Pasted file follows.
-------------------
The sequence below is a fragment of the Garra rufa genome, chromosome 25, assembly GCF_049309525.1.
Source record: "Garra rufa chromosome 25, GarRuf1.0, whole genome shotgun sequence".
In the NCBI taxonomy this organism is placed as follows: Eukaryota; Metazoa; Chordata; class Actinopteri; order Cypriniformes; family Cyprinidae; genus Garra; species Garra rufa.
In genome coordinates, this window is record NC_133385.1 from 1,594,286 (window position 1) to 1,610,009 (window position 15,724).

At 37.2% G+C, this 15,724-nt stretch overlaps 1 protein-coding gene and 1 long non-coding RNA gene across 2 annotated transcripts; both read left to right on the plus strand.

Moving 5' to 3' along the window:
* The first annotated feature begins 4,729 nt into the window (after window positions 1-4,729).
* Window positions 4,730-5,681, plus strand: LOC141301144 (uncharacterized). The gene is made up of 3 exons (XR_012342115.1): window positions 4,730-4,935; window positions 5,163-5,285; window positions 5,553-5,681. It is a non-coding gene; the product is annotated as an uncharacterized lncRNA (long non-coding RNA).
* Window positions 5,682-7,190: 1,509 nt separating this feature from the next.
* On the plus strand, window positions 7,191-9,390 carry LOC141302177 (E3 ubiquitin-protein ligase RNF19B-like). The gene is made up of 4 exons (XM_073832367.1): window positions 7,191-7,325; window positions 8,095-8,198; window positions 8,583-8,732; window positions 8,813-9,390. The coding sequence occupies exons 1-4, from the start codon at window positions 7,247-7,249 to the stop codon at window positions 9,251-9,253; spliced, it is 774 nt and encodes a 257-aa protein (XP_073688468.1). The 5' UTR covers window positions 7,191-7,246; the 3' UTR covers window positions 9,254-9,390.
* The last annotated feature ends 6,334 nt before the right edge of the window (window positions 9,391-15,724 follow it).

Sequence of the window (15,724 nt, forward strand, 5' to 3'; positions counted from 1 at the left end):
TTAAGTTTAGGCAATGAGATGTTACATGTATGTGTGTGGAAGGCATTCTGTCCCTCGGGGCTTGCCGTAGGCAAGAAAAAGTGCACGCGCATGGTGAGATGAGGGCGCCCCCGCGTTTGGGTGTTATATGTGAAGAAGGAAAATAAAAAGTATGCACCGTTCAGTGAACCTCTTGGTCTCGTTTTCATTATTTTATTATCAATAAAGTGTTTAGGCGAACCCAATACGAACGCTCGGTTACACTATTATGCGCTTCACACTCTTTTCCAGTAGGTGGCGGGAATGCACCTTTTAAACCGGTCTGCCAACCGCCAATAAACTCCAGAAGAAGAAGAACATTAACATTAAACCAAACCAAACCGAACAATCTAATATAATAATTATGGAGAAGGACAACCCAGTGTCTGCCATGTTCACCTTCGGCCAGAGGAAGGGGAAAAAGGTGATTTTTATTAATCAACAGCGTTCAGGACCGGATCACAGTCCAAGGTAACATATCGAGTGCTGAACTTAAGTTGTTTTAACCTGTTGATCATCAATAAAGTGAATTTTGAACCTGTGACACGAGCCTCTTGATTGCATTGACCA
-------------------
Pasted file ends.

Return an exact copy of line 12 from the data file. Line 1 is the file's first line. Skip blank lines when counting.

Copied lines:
Sequence of the window (15,724 nt, forward strand, 5' to 3'; positions counted from 1 at the left end):